The mosaic concept may very well be fleshed out as the Ying cases proceed. Of note for the defense, four of the Steffes defendants went to trial and were found not liable after a nine-day jury trial. Two defendants settled with the SEC without admitting or denying the allegations.
The charges against Ying may raise issues as to when and how broadly to impose trading blackouts. Equifax concluded that it would suffice to restrict trading by employees who were expressly told of the company’s massive data breach. But the charges against Ying suggest that the blackout should perhaps have been broader and designed to include individuals who could draw inferences from access to more limited information. Of course, overly broad blackouts carry their own dangers—such as informing larger numbers of people that something significant, even if not identified, is occurring—and these risks will have to be weighed against the risks of too narrow blackouts.
The charges against Ying also invite consideration of whether a meaningful difference remains between civil and criminal enforcement decisions when it comes to insider trading. In this case, one could argue that the materiality issues are sufficiently debatable that enforcement should be left to civil charges by the SEC. But federal criminal charges were filed and will almost certainly be litigated before the SEC charges, exposing Ying to two separate proceedings. Perhaps defense attorneys need to accept that in all but the most borderline cases—because the proof is so thin or the trading and profits so small—an indictment will be sought alongside civil charges.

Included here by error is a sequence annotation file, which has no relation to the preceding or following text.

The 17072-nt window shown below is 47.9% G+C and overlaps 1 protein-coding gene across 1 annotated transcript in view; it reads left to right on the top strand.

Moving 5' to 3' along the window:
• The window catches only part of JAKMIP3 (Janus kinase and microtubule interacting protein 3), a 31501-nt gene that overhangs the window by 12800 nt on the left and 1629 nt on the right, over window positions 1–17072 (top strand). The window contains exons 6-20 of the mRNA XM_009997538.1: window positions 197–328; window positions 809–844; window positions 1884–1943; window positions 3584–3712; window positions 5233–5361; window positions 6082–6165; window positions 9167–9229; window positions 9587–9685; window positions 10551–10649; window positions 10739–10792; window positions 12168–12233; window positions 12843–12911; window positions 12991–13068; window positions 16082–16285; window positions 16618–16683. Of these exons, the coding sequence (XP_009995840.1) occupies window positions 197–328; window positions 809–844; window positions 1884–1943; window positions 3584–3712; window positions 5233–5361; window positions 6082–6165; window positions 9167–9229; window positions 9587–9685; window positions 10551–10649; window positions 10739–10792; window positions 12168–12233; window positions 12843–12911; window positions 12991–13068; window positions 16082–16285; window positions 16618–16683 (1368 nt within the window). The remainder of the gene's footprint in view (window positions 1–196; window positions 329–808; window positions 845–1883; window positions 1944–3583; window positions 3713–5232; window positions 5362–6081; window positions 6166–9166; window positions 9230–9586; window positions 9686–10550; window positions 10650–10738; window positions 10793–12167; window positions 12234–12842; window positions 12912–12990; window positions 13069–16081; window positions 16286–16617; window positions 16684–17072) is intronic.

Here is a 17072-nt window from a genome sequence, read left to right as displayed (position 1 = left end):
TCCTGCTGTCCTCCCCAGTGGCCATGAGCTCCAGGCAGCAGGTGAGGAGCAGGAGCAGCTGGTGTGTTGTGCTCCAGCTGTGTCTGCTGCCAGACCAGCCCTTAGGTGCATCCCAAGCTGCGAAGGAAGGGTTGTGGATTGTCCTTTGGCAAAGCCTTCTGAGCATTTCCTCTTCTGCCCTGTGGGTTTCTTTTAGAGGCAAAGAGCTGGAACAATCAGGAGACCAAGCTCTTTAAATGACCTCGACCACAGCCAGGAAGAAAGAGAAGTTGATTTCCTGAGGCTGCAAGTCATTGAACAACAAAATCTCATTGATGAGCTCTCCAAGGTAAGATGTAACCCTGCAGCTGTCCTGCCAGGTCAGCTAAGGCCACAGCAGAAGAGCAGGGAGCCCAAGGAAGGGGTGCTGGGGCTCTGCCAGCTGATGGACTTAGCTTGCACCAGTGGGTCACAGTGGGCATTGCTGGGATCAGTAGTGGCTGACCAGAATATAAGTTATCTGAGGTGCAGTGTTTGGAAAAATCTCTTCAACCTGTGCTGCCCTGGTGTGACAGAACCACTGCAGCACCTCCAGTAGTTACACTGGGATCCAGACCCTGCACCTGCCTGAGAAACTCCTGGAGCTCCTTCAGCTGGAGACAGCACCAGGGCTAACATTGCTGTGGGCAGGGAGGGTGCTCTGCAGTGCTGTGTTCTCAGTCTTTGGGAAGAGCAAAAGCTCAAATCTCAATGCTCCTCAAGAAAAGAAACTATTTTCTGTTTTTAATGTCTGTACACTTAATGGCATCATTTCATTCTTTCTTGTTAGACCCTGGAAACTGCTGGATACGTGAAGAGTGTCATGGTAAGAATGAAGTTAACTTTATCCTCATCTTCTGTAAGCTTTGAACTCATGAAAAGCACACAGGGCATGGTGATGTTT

Elkan Abramowitz and Jonathan Sack are members of Morvillo Abramowitz Grand Iason & Anello P.C. Mr. Abramowitz is a former chief of the criminal division in the U.S. Attorney’s Office for the Southern District of New York. Mr. Sack is a former chief of the criminal division in the U.S. Attorney’s Office for the Eastern District of New York. Kefira Wilderman, an attorney, contributed to this article.